Server Fault is a question and answer site for system and network administrators. It's 100% free, no registration required.

Sign up
Here's how it works:
  1. Anybody can ask a question
  2. Anybody can answer
  3. The best answers are voted up and rise to the top

Is it possible to view the contents of a remote PXE/TFTP Server on a Windows PC? I would like to get the pxelinux.0 file off of a remote server, but when I connect using WinSCP or just Explorer I get prompted for credentials. When an user PXE boots they don't get prompted for credentials... How does this work?

share|improve this question

It's a tftp server, so you'll need to use a tftp client.

share|improve this answer
I tried several TFTP clients... Each time I set the remote file to "pxelinux.0" but that just results in a timeout error.. – user203592 Dec 26 '13 at 22:28

PXE uses DHCP and TFTP. BIOSes that have PXE enabled ask the DHCP server whether there are PXE services available when they request an IP address. If PXE is available, the DHCP server includes that information along with the IP address. The PXE client then downloads the boot image via TFTP and boots off it.

Depending on whether or not the administrator has set restrictions on which clients it will serve, you may or may not be able to download the image file via TFTP. It may or may not be in a format which you're able to view.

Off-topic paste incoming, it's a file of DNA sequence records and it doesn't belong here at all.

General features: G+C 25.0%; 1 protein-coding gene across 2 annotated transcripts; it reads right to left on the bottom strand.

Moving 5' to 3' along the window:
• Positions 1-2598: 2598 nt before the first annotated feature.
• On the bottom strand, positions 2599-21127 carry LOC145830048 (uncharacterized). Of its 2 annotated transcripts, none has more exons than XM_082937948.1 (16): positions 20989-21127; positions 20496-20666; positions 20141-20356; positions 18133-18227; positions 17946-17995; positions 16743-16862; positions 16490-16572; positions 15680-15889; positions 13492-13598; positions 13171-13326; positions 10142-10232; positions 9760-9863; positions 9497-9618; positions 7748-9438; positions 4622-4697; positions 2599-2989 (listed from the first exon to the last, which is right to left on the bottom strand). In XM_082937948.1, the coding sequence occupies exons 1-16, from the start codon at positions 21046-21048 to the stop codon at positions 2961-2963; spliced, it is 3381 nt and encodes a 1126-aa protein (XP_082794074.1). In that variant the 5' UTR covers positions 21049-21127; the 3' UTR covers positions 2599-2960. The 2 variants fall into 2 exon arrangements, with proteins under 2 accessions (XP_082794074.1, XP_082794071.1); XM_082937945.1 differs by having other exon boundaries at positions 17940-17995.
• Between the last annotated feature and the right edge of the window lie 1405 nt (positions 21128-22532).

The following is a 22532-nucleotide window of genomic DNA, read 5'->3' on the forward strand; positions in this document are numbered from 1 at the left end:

Is there a specific problem you're trying to solve by viewing the PXE boot image?

share|improve this answer
Thanks, this explained a lot.. Our old network administrator left a while ago, he used a remotely hosted PXE-Server (which I can't really get access to..) to install all computers on the network. Inside the PXE Boot Image are some IP-Adresses and usernames which I need to change to our new servers. I don't want to create a blank image because our installs are heavily modified. Creating an image from a PC which is already installed isn't an option either.. Im just out of ideas right now.. Thinking about using a network sniffer to capture the image – user203592 Dec 26 '13 at 22:37

Your Answer


By posting your answer, you agree to the privacy policy and terms of service.

Not the answer you're looking for? Browse other questions tagged or ask your own question.